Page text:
Today, traffic through Farnham causes a lot of controversy with various, often opposing views about how to solve the problem.

However, over the years this isn’t the first occasion when the town has experienced traffic jams and there have been various solutions which have worked for a time until the volume of vehicles once again grew too big.

The biggest bottleneck has always been traffic travelling between east and west which traditionally passed through the town centre.

Before the Second World War work started on a bypass road linking Coxbridge and the Shepherd and Flock roundabouts but the years of conflict rather got in the way of the works and the section between Weydon Lane and Station Hill could not be completed.

As a result, until the late 1950s traffic continued on its journey by using Red Lion Lane, Bridge Square and Abbey Street – a somewhat tortuous route.

Imagine if that was the route now with current traffic volumes.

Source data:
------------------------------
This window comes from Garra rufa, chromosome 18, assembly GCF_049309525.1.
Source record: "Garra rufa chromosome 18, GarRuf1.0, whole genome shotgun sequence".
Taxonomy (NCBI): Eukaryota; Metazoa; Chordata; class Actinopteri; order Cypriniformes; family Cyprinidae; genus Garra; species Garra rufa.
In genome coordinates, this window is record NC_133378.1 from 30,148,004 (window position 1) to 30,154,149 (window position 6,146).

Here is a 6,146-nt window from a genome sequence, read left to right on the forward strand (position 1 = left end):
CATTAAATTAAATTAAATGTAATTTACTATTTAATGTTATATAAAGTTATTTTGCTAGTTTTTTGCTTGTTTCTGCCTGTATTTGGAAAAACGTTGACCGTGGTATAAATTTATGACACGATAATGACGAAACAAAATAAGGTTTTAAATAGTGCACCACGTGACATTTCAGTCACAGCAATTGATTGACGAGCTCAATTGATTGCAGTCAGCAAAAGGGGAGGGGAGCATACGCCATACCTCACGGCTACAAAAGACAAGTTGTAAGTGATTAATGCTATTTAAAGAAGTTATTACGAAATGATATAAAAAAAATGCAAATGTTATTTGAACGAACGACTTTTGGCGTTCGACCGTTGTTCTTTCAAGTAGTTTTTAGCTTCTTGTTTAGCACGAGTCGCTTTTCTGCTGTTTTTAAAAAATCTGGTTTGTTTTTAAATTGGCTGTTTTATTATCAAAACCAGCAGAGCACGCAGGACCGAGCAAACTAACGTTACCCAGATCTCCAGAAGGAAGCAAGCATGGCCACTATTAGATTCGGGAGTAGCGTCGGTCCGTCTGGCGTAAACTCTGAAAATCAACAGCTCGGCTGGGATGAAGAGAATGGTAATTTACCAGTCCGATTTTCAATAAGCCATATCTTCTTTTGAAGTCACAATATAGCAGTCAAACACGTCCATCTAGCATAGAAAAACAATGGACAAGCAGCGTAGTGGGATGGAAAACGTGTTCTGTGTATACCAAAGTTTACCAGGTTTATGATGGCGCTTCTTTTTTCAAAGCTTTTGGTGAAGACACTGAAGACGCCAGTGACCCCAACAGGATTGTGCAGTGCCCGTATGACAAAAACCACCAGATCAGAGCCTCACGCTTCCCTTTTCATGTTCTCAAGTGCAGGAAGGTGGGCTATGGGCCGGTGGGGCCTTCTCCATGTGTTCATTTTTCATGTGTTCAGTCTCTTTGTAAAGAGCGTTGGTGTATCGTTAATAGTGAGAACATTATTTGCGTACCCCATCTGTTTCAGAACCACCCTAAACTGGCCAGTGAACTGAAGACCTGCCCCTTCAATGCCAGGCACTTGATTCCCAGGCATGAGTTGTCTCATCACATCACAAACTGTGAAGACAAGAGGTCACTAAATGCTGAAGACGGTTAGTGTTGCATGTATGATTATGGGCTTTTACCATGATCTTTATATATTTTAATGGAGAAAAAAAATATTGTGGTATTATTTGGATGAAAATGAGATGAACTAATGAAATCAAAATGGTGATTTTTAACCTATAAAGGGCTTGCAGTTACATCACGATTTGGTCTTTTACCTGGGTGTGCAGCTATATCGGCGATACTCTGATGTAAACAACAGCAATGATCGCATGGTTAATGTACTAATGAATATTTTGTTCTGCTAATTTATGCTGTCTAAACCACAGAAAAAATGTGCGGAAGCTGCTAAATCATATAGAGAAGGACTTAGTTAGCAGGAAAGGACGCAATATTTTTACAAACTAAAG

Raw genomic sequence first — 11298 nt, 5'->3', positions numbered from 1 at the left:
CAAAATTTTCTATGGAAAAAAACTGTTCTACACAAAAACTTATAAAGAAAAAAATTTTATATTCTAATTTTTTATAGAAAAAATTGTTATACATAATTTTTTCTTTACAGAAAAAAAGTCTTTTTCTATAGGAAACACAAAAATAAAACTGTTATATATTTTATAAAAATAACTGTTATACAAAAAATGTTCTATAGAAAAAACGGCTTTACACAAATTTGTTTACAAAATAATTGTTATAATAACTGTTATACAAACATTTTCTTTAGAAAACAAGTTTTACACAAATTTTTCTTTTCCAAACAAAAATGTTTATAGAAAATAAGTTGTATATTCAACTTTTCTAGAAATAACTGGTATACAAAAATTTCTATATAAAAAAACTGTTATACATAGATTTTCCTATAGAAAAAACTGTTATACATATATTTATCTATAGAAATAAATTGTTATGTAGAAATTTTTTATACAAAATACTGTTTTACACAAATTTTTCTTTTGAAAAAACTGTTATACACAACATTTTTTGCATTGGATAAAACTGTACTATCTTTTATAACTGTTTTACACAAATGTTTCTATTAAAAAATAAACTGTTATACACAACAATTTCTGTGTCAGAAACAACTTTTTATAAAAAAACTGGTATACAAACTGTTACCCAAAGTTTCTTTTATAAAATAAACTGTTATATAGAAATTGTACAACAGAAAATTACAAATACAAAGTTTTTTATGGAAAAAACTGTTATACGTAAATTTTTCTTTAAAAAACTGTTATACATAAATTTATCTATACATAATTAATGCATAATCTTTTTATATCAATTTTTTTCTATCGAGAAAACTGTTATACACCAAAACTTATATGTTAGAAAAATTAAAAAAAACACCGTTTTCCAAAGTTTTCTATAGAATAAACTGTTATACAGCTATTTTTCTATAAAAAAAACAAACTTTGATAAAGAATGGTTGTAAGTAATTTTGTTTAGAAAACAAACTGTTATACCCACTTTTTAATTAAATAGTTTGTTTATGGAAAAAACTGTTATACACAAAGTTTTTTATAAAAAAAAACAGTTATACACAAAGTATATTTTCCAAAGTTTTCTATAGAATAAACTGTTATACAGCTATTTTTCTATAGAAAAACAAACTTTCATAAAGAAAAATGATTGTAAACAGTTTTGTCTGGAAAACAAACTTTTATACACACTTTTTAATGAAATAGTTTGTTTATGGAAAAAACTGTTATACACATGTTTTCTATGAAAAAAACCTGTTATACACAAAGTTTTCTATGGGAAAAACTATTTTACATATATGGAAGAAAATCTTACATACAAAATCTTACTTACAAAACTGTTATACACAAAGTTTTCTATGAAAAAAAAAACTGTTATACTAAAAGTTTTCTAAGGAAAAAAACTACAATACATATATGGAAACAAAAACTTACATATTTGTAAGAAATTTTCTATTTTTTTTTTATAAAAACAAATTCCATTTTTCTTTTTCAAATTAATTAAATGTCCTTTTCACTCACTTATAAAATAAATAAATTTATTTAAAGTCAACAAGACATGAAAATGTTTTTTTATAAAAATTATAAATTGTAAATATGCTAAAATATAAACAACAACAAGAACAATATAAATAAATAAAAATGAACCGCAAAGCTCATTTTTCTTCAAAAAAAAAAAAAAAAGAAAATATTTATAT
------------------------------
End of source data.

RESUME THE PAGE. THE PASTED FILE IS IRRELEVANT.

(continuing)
So it was that in 1955 work started to dig a cutting past Firgrove Hill with a new concrete bridge to carry the A287 into the town over the through traffic passing below.

This image from the Herald archive shows work in progress on the new bridge, I think looking from the Station Hill side of the cutting below.

Taken on February 17, 1956, half the bridge length appears to have been completed with the excavator starting work on the southern half.

Before the bridge a “spit” of sandstone carrying the roadway of Firgrove Hill extended across the cutting which had been left when the sand had been quarried out on either side pre-war.

Sand for building was very big business in early 20th-century Farnham with much of the south side of the town being dug over with a multitude of pits to win the valuable material.

The bridge was completed in 1957 but soon proved inadequate for the amount of traffic passing through.

The Herald Digital Archive Project is on the lookout for willing volunteers to fill two new roles on its steering group; one to drive fundraising for the project and another to help with community engagement. To find out more, please email [email protected]